According to research conducted by scientists from the prestigious Royal Society in the UK, HD video streaming on smartphones produces about eight times more carbon emissions than standard definition (SD). If we will watch Netflix in standard definition, it can help to reduce carbon emissions and prevent climate change.
Scientists at the Royal Society of the UK have suggested on a small screen phone that you won't even notice the difference between 480p and 720p streaming.
The authors of the report also point themselves to the online platforms and regulators with a finger to limit streaming resolution and set the default to SD to reduce per capita carbon emissions and combat climate change.
The report states, "Decisions should be taken to limit streaming resolution by platforms and regulators, rather than consumers."
Digital technology is estimated to account for 5% of total global emissions - energy sources likely come from unexpected sources.
The report adds that the digital sector's estimated contribution to global emissions ranges from 1.4% to 5.9% of the global total.
An Instagram post of Football star Cristiano Ronaldo consumes the power of ten UK homes in a year.
The total energy required to maintain bitcoin is equal to the overall energy consumption of Switzerland.
In the interconnected world of the modern-day web, small individual tasks can have widespread consequences.
This is why the report's authors are suggesting small actions on behalf of users, such as turning off the video while streaming music from YouTube, if they’re just listening and not watching.
Such small moves can save as much as 5% of streaming emissions- which are equivalent to changing all of YouTube's servers on renewable energy.
The report further recommends ways that consumers, government and industry can reduce their impact on the sustainability of the planet.
Other smaller suggestion includes buying second-hand devices instead of new.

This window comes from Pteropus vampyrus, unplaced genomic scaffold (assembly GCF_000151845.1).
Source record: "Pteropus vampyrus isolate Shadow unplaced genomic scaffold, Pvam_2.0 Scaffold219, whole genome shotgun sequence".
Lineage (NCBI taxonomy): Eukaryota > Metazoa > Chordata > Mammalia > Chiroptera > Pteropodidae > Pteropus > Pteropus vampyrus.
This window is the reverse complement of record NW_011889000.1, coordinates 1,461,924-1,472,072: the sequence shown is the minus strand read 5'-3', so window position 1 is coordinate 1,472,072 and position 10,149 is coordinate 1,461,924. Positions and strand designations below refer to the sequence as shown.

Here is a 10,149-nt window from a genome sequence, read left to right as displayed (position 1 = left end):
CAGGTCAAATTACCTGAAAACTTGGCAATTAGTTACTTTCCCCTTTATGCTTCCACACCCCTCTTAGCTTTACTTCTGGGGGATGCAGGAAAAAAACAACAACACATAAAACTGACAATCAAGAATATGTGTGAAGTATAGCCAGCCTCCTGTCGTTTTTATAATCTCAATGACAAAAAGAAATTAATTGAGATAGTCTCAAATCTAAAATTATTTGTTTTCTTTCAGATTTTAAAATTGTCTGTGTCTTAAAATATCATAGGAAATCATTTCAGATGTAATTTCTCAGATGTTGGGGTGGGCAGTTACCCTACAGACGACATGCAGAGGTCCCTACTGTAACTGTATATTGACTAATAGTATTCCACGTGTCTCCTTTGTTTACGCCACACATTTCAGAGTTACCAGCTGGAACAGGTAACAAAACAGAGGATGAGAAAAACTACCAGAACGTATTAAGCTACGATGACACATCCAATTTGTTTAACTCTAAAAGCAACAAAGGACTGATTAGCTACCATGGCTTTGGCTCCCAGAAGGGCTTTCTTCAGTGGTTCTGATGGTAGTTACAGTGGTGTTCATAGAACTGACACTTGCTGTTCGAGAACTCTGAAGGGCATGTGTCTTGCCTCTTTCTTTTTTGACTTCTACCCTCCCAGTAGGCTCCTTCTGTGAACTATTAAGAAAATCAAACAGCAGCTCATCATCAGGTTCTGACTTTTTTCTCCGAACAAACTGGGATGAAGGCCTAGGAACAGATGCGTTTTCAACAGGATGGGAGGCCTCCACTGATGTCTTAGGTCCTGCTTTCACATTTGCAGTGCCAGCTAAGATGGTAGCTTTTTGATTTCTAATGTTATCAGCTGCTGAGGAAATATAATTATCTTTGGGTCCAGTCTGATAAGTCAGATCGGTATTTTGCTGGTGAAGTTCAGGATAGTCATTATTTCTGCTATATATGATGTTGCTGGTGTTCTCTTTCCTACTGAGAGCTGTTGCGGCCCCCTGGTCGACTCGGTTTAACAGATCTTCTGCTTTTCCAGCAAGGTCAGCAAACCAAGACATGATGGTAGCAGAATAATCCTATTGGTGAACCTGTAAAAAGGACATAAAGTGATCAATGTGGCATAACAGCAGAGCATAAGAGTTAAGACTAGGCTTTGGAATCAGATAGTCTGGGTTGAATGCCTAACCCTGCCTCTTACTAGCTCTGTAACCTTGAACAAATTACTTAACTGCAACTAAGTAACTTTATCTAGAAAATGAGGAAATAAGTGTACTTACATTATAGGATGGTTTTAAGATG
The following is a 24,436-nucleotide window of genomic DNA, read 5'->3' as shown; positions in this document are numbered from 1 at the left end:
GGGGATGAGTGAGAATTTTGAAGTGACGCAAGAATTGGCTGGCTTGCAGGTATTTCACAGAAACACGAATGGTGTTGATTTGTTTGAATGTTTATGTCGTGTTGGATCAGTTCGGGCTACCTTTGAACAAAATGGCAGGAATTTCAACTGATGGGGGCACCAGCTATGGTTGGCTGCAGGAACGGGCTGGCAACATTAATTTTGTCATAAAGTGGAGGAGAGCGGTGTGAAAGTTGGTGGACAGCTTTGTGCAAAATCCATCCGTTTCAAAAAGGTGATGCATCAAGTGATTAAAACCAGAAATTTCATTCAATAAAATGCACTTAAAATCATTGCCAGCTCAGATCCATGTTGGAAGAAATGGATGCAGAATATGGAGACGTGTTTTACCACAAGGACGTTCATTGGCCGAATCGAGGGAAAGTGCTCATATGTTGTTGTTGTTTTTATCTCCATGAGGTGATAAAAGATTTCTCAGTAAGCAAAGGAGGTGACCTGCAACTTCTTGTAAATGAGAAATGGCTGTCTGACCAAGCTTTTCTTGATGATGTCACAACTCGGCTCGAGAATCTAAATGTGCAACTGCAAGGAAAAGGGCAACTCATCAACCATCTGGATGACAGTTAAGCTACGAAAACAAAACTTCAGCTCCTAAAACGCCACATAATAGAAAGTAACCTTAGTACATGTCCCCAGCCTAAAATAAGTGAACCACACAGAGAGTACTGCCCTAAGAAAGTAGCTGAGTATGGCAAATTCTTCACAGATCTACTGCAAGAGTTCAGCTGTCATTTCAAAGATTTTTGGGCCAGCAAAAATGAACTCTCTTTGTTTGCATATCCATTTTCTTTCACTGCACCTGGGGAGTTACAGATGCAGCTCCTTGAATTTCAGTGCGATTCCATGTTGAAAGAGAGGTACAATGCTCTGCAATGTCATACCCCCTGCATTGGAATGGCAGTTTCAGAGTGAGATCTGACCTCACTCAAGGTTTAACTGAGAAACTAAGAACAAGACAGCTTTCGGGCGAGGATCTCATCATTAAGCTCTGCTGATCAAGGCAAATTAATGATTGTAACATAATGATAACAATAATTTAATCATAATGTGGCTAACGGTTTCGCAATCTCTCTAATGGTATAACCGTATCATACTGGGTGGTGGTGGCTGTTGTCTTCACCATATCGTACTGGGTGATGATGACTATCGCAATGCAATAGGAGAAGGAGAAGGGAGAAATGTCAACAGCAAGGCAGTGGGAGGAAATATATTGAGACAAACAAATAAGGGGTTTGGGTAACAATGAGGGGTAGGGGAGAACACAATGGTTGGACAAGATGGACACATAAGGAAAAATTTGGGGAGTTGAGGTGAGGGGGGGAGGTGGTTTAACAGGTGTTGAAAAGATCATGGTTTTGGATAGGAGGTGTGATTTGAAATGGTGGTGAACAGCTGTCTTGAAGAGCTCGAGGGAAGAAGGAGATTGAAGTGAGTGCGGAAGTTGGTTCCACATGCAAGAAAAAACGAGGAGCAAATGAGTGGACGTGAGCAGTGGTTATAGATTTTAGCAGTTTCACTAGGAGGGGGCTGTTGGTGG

Keeping the phone for a while longer before upgrading can create significant obligations to the emissions by building new devices.
Manufacturing phones, laptops, tablets, and smart TVs is a carbon-intensive process. However, people often change their smartphones every other year. But Changing your phone after four years instead of two years means that carbon emissions used in manufacturing account for about half of the emissions generated over a lifetime.
Lead author Andy Hopper from the University of Cambridge stated that there are many routes to net-zero [carbon emissions], but digital technology has a central role to play.
We should be alert to the digital demand that is reducing carbon emissions under this transition promise.
While savings will be significant in the global fight against climate change, overall reductions will account for a small portion of total emissions.
Professor Corinne Le Querre, Co-author of the report, told BBC News, to be honest, digital technology is a small fraction of what your emissions are, which flies once a year - but every bit of savings of CO2 is significant.
What's more, we are trying to signal people to use the power of digital to deal with climate change.
The same way we heat our homes, for example, is nonsense. We occupy part of the house but heat the whole thing. We can fix this using digital technology.
We must ensure that the digital revolution supports the climate revolution - and we currently fail to do so.